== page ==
It's okay to sing off key
Updated: Nov 15, 2019
I have been writing this in my head since the day she arrived, because the moment I met her, I knew immediately there was a special place in my heart that had been saved for her. She was in her 40’s, and by age she was an adult, but cognitively, she was more like a child in her thoughts, in what little words she was able to verbalize and in the simple joys and pleasures that brought a smile to her absolutely beautiful face. Her eyes were a pale blue that opened wide when she felt happiness, and “happiness” was brought on by her family, memories of friends she made at her previous care facility and children’s nursery rhymes and songs.
When I first sat down with her father and her twin sisters, who were younger than her, I knew this was a person who was loved very much. The attention to detail in the care provided her by this family is something all should be lucky enough to experience. While I know hospice, and I know patient care and I feel confident about what I do for someone at the end of life, I do not pretend to know a patient more than their family or friends do, or even the people who cared for them before they came to us. So I welcome their knowledge, their opinions, their thoughts and their suggestions. This was a perfect example of that. Her younger sisters knew her very well and were able to convey to us the best way to care for her. She would require us to be sensitive to movement, sound, and touch. Almost everything brought her pain and discomfort and it was up to us to relieve that for her.
My first meeting with her was one I will carry with me for the rest of my life. She struggled with putting words together and forming sentences, but she was able to say my name and when I sang nursery rhymes to her, she sang with me and my heart smiled huge. I was in awe of the gentle way her sisters cared for her; the love they have for her is something rare, deep and beautiful. I found myself drawn to this family for many different reasons and I visited with them and their sister, our patient, quite frequently throughout each day she was with us. And when the family stepped away, I would sit at her bedside.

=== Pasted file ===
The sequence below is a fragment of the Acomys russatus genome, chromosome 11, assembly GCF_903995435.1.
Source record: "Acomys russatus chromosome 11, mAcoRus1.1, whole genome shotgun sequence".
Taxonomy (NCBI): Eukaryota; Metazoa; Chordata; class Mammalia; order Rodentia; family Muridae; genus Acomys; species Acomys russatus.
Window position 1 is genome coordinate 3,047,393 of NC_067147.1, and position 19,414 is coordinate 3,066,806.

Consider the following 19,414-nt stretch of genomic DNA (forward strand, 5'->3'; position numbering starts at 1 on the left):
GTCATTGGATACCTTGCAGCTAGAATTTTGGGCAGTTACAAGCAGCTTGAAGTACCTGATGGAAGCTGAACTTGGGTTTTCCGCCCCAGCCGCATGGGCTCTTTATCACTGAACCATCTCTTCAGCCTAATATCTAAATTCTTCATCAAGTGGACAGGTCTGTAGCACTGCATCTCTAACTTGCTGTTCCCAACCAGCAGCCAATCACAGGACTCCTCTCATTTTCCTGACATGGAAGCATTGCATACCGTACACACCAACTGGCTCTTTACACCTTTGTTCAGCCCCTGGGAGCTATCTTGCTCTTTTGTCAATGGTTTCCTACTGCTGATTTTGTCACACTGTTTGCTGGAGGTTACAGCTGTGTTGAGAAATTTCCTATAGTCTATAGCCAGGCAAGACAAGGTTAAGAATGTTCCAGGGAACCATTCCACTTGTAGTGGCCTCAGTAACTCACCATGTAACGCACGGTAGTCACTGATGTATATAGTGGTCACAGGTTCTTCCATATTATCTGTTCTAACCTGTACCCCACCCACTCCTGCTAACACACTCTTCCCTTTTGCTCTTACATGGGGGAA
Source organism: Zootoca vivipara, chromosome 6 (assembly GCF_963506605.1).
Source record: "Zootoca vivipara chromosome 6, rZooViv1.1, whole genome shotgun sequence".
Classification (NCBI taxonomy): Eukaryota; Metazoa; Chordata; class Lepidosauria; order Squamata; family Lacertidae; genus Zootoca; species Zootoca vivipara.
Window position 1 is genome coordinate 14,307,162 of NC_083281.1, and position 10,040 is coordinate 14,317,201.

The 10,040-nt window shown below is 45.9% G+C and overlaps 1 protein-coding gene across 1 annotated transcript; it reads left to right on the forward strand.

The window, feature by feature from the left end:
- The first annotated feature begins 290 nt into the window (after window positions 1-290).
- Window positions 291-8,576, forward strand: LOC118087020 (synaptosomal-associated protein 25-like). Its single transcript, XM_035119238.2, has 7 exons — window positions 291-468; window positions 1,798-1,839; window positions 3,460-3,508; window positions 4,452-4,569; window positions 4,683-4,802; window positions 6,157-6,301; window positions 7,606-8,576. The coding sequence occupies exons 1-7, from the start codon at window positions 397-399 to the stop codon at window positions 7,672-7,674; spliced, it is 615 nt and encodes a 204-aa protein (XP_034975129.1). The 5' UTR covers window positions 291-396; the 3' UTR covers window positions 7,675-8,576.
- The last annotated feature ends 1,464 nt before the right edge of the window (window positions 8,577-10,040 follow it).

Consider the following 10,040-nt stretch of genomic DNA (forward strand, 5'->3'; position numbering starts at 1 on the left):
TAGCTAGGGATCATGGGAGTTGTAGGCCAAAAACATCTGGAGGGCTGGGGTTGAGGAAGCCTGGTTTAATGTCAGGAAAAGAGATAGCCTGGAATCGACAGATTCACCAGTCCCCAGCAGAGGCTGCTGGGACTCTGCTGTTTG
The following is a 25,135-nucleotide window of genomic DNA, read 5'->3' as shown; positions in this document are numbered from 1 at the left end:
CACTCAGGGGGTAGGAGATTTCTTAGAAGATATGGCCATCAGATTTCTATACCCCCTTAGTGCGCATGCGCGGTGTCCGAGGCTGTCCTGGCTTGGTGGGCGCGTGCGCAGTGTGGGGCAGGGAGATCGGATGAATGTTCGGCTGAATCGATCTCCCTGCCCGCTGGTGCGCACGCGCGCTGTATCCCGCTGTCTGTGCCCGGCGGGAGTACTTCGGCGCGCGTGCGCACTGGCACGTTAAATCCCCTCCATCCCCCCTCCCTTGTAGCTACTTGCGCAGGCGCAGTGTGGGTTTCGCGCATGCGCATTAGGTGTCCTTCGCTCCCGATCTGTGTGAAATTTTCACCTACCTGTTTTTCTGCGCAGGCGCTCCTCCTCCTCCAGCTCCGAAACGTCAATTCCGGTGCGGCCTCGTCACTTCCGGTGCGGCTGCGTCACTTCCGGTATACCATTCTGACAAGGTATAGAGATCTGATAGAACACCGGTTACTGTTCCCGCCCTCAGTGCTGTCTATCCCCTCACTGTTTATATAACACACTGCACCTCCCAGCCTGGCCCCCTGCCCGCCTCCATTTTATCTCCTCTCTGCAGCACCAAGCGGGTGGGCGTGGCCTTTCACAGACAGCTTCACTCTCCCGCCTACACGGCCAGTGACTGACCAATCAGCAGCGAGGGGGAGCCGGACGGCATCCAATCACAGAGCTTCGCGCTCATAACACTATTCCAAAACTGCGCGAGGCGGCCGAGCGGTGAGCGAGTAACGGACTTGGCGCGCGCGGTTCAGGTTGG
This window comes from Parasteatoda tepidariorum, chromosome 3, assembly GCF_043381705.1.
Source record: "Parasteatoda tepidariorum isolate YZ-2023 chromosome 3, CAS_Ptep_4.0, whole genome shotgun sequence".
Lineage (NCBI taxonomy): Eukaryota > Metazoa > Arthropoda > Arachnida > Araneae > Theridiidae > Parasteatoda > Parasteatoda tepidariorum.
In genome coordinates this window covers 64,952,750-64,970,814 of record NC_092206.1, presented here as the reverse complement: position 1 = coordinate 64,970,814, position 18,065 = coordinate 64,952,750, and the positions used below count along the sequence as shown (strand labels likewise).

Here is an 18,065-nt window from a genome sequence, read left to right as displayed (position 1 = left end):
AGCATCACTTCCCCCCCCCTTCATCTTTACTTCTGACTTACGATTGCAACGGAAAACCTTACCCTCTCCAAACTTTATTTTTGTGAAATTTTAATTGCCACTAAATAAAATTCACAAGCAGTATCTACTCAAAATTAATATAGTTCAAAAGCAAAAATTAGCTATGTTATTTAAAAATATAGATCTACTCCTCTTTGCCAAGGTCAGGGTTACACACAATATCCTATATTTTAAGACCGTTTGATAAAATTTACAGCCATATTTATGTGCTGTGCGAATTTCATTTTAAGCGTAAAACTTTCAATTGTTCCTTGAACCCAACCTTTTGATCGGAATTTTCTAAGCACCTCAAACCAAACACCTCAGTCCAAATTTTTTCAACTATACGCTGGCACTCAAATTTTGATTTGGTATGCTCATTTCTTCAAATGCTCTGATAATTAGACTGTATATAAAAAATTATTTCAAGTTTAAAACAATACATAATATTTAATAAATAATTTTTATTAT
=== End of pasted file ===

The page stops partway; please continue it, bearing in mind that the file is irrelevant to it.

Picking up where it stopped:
When I was a little kid, I wanted to sing but I couldn’t carry a tune. I couldn’t even sing “happy birthday” without being told it was best I didn’t sing out loud. I remember one Christmas; our school was putting on a musical performance. I wasn’t allowed to sing, and instead was put on set building, but I told my mom I was going to sing “The Little Drummer Boy”. The night of the performance, my mom was out in the audience and I was in the back helping with sets. When “my” song was about to start, I ran out to the stage and climbed up onto the back riser and joined the group. I mouthed all the words. I got in trouble that night by my teacher, made fun of by the other students and told I was an embarrassment by my mother. I never sang out loud again and even now, I usually just mouth the words to “Happy Birthday”.
But at her bedside, I sang “Twinkle, Twinkle little star” over and over and I didn’t care who heard me, and when she was able to join in I felt so much joy in my heart. I sang every nursery rhyme I could remember. Some days it was just she and I, some days I sang with her sisters and one day her dad joined in. And then the days moved along and she couldn’t sing back, but I continued singing to her, because I knew it brought her joy. On her last day with us, I was able to go and visit her. I sat at her bedside with her sister and together we sang one last round of Twinkle, Twinkle”.
She passed away today. I know she had good care by our team, I know we reduced her pain and discomfort and I know we gave her family a place to come to be at her bedside, to feel supported and to feel confident that someone they loved was being treated well. But I wonder if they know what they did for us, and for the purpose of this story, what they did for me. They all brought me joy, they reminded me to appreciate the simplest of things, and they let me know it was okay to sing off key. I will remember this sweet soul always.
We bathed her, we brushed her hair, and we put a white rose in her hands. As she was wheeled out to the car, we sprinkled rose petals on her and we sang "Twinkle, Twinkle Little Star" until she she was safely tucked in... and we stayed there until the car was out of sight. Good night sweet girl, no more sleeps, but also, no more pain.